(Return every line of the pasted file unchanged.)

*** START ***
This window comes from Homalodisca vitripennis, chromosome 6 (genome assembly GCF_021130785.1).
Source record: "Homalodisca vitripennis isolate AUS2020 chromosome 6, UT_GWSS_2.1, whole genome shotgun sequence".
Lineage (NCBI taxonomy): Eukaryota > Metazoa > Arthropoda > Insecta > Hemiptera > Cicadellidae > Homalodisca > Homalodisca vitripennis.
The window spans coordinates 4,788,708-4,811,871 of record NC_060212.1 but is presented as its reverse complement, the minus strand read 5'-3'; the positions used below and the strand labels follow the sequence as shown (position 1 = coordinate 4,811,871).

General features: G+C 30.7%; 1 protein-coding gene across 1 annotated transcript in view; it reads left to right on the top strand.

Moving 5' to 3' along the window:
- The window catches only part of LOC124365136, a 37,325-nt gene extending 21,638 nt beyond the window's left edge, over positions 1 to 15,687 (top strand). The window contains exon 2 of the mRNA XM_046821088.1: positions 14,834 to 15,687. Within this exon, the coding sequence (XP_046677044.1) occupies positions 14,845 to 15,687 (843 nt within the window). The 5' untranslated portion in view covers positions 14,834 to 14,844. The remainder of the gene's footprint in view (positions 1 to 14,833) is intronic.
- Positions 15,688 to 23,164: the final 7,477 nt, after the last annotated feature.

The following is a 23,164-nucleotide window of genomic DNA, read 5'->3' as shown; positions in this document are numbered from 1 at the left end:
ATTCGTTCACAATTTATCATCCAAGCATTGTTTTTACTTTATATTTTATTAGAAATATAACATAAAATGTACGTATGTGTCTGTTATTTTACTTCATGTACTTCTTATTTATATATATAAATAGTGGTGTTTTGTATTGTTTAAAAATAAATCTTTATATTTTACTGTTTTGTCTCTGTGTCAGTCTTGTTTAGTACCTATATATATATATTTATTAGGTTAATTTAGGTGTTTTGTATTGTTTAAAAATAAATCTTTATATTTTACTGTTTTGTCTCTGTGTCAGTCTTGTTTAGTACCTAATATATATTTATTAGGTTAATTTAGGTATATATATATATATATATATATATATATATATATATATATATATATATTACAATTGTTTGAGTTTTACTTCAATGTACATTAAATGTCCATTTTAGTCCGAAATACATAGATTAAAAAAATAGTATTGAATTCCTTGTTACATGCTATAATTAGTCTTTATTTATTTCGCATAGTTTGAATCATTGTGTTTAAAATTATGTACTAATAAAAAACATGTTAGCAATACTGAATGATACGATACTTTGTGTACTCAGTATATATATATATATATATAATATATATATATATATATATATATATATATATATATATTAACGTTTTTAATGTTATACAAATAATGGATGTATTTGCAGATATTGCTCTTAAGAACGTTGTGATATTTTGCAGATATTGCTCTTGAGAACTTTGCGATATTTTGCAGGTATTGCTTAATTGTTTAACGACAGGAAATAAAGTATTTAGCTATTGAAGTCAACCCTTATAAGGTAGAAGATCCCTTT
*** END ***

This window comes from Homalodisca vitripennis, chromosome 6 (genome assembly GCF_021130785.1).
Source record: "Homalodisca vitripennis isolate AUS2020 chromosome 6, UT_GWSS_2.1, whole genome shotgun sequence".
Lineage (NCBI taxonomy): Eukaryota > Metazoa > Arthropoda > Insecta > Hemiptera > Cicadellidae > Homalodisca > Homalodisca vitripennis.
The window spans coordinates 4,788,708-4,811,871 of record NC_060212.1 but is presented as its reverse complement, the minus strand read 5'-3'; the positions used below and the strand labels follow the sequence as shown (position 1 = coordinate 4,811,871).

General features: G+C 30.7%; 1 protein-coding gene across 1 annotated transcript in view; it reads left to right on the top strand.

Moving 5' to 3' along the window:
- The window catches only part of LOC124365136, a 37,325-nt gene extending 21,638 nt beyond the window's left edge, over positions 1 to 15,687 (top strand). The window contains exon 2 of the mRNA XM_046821088.1: positions 14,834 to 15,687. Within this exon, the coding sequence (XP_046677044.1) occupies positions 14,845 to 15,687 (843 nt within the window). The 5' untranslated portion in view covers positions 14,834 to 14,844. The remainder of the gene's footprint in view (positions 1 to 14,833) is intronic.
- Positions 15,688 to 23,164: the final 7,477 nt, after the last annotated feature.

The following is a 23,164-nucleotide window of genomic DNA, read 5'->3' as shown; positions in this document are numbered from 1 at the left end:
ATTCGTTCACAATTTATCATCCAAGCATTGTTTTTACTTTATATTTTATTAGAAATATAACATAAAATGTACGTATGTGTCTGTTATTTTACTTCATGTACTTCTTATTTATATATATAAATAGTGGTGTTTTGTATTGTTTAAAAATAAATCTTTATATTTTACTGTTTTGTCTCTGTGTCAGTCTTGTTTAGTACCTATATATATATATTTATTAGGTTAATTTAGGTGTTTTGTATTGTTTAAAAATAAATCTTTATATTTTACTGTTTTGTCTCTGTGTCAGTCTTGTTTAGTACCTAATATATATTTATTAGGTTAATTTAGGTATATATATATATATATATATATATATATATATATATATATATATATATTACAATTGTTTGAGTTTTACTTCAATGTACATTAAATGTCCATTTTAGTCCGAAATACATAGATTAAAAAAATAGTATTGAATTCCTTGTTACATGCTATAATTAGTCTTTATTTATTTCGCATAGTTTGAATCATTGTGTTTAAAATTATGTACTAATAAAAAACATGTTAGCAATACTGAATGATACGATACTTTGTGTACTCAGTATATATATATATATATATAATATATATATATATATATATATATATATATATATATATTAACGTTTTTAATGTTATACAAATAATGGATGTATTTGCAGATATTGCTCTTAAGAACGTTGTGATATTTTGCAGATATTGCTCTTGAGAACTTTGCGATATTTTGCAGGTATTGCTTAATTGTTTAACGACAGGAAATAAAGTATTTAGCTATTGAAGTCAACCCTTATAAGGTAGAAGATCCCTTT